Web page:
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Thursday, April 26, 2018

A new form of DNA in our cells

Por Jade

The double helix that contains the genetic instructions of all living organisms should perhaps incorporate a new structure that has been discovered in human cells. A team of Australian biologists has just discovered that the DNA of our cells is not only organized in the classical double-helical shape we all know.

On the contrary, other more complex structures that until now had only been manifested in laboratory samples, have been found for the first time in living cells, in a finding that could change cell biology forever. What are these new structures and what are they for? What effects do they have on the human body? Nobody knows for now. The study was just published in Nature Chemistry.

The discovery of what researchers describe as a "twisted knot" of DNA inside living cells confirms that the design of our genetic code is much more complex and intricate than previously thought. In the deepest part of the cells of our body lies our DNA. The information written in your code (about six billion letters A, C, G and T), provides precise instructions on how our bodies are built and how they work. Since the structure of DNA was discovered by Watson and Crick in 1953, the iconic shape of the "double helix" has captivated the imagination of the public.

But now we know that DNA can be organized, too, in completely different ways. Although we ignore the why and the function that these new and surprising structures could have. "When most of us talk about DNA," explains Daniel Christ of the Garvan Institute of Medical Research in Australia and co-author of the study, "we think of the double helix, but this new research reminds us that there are totally different DNA structures, which could be very important for our cells.”

The new DNA component identified by scientists is called "i-motif" and was discovered in the nineties, although so far it had only been seen in vitro and never in living cells. Now, thanks to the work of Christ and his team, we know that i-motif occurs naturally in human cells, which means that from now on researchers should pay close attention to this new structure and its role in biology of our cells. In the words of Marcel Dinger, another of the signatories of the article in Nature, "The i-motif is a 'node' of four-strand DNA. In the structure of the knot, the letters C (cytosine) of the same strand of DNA are joined together, which is very different from a double helix, where the 'letters' of opposite strands recognize each other, and where the C join to the G (guanines) ".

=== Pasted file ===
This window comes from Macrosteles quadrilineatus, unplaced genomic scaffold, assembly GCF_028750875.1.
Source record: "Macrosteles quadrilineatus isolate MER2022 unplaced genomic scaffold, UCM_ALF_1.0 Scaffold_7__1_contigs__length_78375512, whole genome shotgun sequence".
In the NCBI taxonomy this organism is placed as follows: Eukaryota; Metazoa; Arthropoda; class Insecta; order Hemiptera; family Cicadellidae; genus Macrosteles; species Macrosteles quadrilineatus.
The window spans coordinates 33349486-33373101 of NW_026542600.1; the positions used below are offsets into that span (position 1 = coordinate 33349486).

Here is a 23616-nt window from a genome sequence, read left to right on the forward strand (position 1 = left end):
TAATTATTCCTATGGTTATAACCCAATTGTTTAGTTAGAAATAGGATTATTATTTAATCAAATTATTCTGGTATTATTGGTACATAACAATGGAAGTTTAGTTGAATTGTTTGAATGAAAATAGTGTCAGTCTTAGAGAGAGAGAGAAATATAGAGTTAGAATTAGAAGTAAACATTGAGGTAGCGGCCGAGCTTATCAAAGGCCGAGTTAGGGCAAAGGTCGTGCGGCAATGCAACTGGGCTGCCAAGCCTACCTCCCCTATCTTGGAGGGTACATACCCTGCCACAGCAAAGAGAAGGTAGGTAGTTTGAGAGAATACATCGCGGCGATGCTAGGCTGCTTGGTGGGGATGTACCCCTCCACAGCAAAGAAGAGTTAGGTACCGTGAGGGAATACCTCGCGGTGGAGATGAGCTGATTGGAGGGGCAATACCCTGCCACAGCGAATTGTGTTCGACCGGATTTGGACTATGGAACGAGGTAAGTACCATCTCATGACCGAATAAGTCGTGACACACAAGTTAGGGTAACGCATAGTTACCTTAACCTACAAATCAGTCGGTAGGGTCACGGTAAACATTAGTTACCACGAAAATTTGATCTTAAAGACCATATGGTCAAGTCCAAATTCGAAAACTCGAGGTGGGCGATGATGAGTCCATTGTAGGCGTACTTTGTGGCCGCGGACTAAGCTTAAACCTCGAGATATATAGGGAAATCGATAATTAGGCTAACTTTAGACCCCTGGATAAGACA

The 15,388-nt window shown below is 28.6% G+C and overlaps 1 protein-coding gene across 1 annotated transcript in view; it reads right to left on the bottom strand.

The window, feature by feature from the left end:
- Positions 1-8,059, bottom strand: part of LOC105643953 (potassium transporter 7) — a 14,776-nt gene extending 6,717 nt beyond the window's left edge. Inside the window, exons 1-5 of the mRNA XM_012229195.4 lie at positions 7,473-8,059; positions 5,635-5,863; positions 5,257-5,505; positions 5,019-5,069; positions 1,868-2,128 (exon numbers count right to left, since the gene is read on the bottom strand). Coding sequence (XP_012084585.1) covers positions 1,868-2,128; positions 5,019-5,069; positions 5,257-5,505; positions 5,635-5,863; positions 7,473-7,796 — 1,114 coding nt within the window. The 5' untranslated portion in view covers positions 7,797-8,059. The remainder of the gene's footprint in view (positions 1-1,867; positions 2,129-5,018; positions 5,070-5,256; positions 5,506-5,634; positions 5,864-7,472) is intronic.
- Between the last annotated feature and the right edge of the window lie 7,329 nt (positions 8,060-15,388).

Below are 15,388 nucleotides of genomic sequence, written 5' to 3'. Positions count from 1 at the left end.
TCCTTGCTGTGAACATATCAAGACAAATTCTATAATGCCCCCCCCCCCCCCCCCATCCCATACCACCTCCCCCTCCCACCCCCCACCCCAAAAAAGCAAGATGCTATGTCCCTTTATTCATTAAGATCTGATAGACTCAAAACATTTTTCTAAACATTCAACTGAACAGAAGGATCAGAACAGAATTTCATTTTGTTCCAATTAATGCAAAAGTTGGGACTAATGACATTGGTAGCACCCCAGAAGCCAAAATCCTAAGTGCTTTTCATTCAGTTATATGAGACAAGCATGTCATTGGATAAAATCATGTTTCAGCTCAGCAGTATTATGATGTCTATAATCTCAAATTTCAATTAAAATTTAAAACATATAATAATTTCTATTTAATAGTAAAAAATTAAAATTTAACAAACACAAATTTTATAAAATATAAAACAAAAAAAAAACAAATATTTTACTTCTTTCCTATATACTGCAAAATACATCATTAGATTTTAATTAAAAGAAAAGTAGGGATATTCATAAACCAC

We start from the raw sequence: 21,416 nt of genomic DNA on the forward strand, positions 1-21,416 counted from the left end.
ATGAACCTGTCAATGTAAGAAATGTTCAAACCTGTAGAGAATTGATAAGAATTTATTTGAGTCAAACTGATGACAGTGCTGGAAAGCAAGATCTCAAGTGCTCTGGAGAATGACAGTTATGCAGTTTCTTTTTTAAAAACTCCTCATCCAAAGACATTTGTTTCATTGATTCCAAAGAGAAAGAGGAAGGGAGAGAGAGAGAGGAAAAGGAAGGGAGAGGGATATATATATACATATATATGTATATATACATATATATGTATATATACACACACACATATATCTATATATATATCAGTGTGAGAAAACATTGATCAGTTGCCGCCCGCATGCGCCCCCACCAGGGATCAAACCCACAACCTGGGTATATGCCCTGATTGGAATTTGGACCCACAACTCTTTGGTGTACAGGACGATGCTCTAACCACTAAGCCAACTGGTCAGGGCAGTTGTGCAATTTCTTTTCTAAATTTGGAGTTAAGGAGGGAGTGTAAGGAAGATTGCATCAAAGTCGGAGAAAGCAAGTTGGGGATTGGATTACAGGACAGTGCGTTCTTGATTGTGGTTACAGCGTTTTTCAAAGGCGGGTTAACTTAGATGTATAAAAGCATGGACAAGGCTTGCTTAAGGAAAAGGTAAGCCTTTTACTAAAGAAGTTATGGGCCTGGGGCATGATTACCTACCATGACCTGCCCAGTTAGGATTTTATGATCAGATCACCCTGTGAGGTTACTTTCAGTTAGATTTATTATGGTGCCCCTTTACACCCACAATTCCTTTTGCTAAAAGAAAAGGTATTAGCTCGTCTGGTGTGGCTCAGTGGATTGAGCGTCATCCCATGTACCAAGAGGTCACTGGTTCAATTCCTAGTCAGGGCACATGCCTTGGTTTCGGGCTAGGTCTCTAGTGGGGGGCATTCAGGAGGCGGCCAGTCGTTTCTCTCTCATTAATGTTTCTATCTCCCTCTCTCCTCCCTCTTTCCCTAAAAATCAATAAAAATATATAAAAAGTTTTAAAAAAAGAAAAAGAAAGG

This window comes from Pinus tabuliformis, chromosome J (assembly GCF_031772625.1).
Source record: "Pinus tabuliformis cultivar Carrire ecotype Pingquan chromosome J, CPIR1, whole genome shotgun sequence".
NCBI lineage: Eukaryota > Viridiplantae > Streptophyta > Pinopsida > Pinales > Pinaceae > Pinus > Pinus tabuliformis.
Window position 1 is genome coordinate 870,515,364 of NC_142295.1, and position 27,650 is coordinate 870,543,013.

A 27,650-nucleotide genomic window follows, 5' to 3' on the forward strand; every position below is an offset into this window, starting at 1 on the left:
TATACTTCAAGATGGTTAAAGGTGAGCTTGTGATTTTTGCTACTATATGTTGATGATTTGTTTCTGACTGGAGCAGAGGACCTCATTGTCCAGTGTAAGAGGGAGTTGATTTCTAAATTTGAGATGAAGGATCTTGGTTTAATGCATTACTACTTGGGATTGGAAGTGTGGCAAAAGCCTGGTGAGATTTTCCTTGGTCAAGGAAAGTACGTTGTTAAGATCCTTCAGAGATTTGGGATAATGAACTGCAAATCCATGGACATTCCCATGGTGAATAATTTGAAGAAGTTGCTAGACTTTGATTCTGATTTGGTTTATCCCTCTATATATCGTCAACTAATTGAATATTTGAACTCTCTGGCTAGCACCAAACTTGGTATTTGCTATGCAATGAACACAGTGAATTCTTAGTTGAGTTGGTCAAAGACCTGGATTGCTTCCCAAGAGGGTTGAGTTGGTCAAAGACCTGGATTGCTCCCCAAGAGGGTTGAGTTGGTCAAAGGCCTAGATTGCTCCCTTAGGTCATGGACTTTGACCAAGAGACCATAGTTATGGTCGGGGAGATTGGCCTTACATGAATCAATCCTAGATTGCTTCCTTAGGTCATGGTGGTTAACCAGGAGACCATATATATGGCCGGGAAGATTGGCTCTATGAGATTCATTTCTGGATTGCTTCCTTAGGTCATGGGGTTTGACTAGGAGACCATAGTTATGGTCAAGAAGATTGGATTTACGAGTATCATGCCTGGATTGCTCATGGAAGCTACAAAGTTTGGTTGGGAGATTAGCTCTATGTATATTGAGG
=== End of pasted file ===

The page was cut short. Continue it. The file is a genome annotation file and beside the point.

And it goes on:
For the principal investigator, Mahdi Zeraati, the i-motif is, in addition, only one among an indeterminate number of structures that do not have the classical form of double helix and that also exist inside each of our cells. To carry out their study, Zeraati and his colleagues developed an antibody fragment (called iMab) capable of recognizing and specifically binding to the i-motifs. When this happened, its exact location was highlighted with a fluorescent green glow. "The most exciting thing," says Zeraati-, "is that we could see those green spots, the i-motifs, appearing and disappearing in the course of time, so we know that they are forming, dissolving and reforming."

Although there is still much to be learned about how this new structure works, researchers believe that transient i-motifs often form late in the life cycle of a cell, specifically in the phase called "late G1" when the DNA is " Read "more actively for your copy. The i-motif also tend to appear in the so-called "promoter regions" (areas of DNA that control whether genes are activated or deactivated) and in telomeres, genetic markers associated with aging. "We believe that the coming and going of the i-motifs is a clue to what they do," Zeraatti continues, "and it seems likely that they are there to help activate or deactivate genes, and to determine whether a gene is actively read or not."

"These alternative DNA conformations," concludes the researcher, "could be important for the cell's proteins to recognize their analog DNA sequence and exert their regulatory functions." Therefore, the formation of these structures could be very important for the cell function normally, and any aberration in these structures could have serious pathological consequences. "